What do shipwrecks, flying pigs, and talking fruit have in common? There were all featured in story submissions for the Vermont PBS Kids’ annual Writing Contest, which I had the pleasure of judging last week.
Last Friday, I joined nine other writers, librarians, and members of educational non-profits at Vermont’s PBS headquarters in Colchester to review 106 compelling stories written and illustrated by talented students from all over the state. The winners will be invited to read their submissions and have them played on the VT PBS channel, as well as at statewide story times. There will also be a fun award ceremony at PBS in Colchester, VT on June 3 to celebrate and award trophies and special prizes.
This year, the contest was expanded to include fourth and fifth graders’ stories, in addition to the usual kindergarten-through-third-grade entries. The young writers were encouraged to include illustrations with their stories (50-450 words, depending on their grade level).
Patterns emerged through these stories, in theme but also in structure, which revealed the kinds of stories familiar to their young authors. This reinforced the oft-cited concept that your writing is heavily influenced by what you read. That, more than any writing class, workshop, or conference you can attend, reading widely (and that includes listening to stories read out loud or on audiobooks), makes you a better writer, and a better communicator in general.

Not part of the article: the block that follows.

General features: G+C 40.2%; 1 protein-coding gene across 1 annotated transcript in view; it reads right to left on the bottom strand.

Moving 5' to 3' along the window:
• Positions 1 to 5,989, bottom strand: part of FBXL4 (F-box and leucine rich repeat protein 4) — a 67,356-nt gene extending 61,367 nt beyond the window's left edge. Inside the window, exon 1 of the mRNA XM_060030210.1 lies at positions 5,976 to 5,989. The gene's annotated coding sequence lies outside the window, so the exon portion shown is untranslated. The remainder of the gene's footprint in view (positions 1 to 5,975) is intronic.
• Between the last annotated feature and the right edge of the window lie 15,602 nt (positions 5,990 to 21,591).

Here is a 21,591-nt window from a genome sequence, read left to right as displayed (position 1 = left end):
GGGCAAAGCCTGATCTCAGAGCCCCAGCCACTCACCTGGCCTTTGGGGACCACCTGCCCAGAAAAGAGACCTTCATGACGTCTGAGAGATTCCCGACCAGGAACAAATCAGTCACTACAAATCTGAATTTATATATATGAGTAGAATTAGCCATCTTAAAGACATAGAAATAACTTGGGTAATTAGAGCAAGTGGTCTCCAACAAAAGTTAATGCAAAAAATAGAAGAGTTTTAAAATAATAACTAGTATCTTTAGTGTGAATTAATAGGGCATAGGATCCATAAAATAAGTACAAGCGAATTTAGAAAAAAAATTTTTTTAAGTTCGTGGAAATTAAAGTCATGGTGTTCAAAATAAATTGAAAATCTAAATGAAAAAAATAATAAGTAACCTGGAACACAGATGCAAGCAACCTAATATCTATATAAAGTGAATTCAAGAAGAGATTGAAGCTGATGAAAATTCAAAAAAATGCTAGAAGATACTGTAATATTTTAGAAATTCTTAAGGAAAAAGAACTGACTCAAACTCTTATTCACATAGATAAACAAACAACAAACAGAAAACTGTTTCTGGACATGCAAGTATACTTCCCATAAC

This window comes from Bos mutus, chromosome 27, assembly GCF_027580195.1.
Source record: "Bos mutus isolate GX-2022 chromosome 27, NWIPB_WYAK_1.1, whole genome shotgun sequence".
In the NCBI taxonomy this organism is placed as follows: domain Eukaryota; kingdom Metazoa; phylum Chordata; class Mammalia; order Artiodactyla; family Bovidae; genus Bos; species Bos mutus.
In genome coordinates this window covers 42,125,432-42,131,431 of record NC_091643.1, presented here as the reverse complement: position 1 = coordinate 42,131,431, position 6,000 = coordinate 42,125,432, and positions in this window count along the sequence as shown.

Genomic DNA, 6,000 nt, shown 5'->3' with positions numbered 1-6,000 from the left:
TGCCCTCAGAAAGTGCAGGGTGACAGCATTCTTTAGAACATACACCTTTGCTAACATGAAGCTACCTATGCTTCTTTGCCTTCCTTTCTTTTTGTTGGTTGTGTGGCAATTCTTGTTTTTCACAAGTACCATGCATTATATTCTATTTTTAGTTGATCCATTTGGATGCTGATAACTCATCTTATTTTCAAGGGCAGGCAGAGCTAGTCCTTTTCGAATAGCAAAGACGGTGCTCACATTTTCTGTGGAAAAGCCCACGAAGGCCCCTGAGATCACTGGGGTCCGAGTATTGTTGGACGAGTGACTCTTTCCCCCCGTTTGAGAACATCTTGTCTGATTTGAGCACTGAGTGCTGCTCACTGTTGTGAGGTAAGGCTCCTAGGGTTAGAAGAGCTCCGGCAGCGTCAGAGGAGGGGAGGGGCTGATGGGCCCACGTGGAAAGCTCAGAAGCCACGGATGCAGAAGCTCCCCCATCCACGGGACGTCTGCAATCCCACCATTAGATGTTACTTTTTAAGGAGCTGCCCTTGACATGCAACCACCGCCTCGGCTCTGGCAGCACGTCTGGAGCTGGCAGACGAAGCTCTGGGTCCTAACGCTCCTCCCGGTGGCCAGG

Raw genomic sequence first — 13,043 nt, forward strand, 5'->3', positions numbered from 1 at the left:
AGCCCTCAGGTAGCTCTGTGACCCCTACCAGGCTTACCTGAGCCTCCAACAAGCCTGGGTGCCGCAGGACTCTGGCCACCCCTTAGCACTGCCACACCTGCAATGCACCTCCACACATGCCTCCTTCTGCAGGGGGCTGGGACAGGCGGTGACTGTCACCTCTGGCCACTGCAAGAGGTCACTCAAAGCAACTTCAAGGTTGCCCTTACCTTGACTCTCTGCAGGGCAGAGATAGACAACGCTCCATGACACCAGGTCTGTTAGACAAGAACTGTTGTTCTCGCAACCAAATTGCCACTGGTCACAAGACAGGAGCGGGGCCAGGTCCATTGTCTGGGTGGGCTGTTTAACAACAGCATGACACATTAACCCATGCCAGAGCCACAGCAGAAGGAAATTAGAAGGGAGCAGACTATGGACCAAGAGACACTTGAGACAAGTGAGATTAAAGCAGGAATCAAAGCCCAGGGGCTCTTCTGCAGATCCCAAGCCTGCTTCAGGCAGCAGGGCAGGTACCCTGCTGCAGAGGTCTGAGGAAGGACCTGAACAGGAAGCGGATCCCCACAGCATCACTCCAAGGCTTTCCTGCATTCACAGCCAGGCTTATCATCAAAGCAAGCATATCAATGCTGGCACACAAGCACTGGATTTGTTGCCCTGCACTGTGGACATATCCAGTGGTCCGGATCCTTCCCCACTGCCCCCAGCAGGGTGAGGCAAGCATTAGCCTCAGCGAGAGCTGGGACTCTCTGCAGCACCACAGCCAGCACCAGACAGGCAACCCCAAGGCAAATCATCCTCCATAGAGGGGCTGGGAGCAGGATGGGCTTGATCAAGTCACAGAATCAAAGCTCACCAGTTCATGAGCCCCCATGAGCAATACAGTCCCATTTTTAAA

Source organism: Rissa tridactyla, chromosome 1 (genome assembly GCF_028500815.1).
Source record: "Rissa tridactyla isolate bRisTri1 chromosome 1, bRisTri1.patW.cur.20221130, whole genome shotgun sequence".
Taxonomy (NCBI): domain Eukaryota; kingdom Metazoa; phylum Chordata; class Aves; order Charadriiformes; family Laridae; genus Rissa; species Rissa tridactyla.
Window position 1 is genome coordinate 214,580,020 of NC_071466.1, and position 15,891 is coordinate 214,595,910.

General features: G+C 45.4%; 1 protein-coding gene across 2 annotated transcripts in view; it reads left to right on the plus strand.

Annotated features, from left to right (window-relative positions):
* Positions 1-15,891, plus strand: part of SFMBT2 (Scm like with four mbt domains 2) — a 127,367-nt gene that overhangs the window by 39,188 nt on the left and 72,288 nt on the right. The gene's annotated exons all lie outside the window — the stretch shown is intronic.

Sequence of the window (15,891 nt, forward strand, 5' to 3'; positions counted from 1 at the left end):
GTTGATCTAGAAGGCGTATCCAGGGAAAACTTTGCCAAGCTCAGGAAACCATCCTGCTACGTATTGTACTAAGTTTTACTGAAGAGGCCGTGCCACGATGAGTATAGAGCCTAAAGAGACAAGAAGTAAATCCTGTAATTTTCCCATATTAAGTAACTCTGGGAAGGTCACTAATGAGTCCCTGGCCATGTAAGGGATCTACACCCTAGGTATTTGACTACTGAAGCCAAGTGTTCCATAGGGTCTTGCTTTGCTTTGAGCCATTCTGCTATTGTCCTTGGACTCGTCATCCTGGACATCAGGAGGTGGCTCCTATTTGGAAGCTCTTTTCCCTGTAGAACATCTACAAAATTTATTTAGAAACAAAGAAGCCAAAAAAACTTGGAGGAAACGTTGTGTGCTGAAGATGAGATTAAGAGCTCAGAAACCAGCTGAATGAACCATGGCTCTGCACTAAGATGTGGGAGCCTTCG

The top kindergarten selections, while unique, all followed the general story structure of a quest, a journey to find an answer or solution, while meeting new friends and colorful characters along the way. These are the types of stories prevalent in picture books and stories designed for that age group. While many of the kindergarten submissions had help from an adult to actually write the text, the authors were already demonstrating their understanding of the story structure of the books they were reading or listening to.
As the grade levels increased, so did the sophistication of language, dialogue, and narrative style, and the apparent influence of the types of stories these students are engaging in. The winning first-grade story, “The Three Little Pigs Have a Snow Day,” drew inspiration from a familiar tale while incorporating an aspect of life with which Vermont students are very familiar – the coveted snow day; There were quite a few snow day stories from all ages. The top second grade stories both featured a unique individual seeking acceptance or community – a dragon who lives in the Grand Canyon and makes new friends, and a pig who is determined to fly (That one’s titled “Flap, Flap, Bam.” Spoiler alert: It doesn’t go well). The third-grade winners featured adventures that fostered appreciation for nature. In fact, nature, the environment, and the joy of spending time outside were popular themes throughout all age groups. Snow was an important element of many stories. These young writers pulled from what they know, and used elements from their own lives (e.g. school, chores, pets, family vacations) and infused them with imagination.